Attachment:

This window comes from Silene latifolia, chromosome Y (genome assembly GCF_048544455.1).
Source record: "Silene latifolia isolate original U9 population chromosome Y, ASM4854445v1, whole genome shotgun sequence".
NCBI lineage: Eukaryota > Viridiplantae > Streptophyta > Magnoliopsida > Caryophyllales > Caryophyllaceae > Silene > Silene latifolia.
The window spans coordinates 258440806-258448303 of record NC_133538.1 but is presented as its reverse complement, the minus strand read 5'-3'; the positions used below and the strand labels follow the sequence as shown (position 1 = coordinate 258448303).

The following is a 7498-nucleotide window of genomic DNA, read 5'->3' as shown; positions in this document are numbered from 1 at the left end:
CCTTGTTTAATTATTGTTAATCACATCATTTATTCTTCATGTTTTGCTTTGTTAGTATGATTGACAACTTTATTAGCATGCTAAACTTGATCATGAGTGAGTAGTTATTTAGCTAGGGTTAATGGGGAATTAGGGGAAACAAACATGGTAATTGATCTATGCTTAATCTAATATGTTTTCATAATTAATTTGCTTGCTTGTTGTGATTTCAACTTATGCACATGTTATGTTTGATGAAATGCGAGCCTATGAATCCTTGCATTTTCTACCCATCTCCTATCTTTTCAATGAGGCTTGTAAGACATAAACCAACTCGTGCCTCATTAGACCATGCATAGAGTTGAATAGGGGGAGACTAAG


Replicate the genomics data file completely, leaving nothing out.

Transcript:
This window comes from Silene latifolia, chromosome Y (genome assembly GCF_048544455.1).
Source record: "Silene latifolia isolate original U9 population chromosome Y, ASM4854445v1, whole genome shotgun sequence".
NCBI lineage: Eukaryota > Viridiplantae > Streptophyta > Magnoliopsida > Caryophyllales > Caryophyllaceae > Silene > Silene latifolia.
The window spans coordinates 258440806-258448303 of record NC_133538.1 but is presented as its reverse complement, the minus strand read 5'-3'; the positions used below and the strand labels follow the sequence as shown (position 1 = coordinate 258448303).

The following is a 7498-nucleotide window of genomic DNA, read 5'->3' as shown; positions in this document are numbered from 1 at the left end:
CCTTGTTTAATTATTGTTAATCACATCATTTATTCTTCATGTTTTGCTTTGTTAGTATGATTGACAACTTTATTAGCATGCTAAACTTGATCATGAGTGAGTAGTTATTTAGCTAGGGTTAATGGGGAATTAGGGGAAACAAACATGGTAATTGATCTATGCTTAATCTAATATGTTTTCATAATTAATTTGCTTGCTTGTTGTGATTTCAACTTATGCACATGTTATGTTTGATGAAATGCGAGCCTATGAATCCTTGCATTTTCTACCCATCTCCTATCTTTTCAATGAGGCTTGTAAGACATAAACCAACTCGTGCCTCATTAGACCATGCATAGAGTTGAATAGGGGGAGACTAAG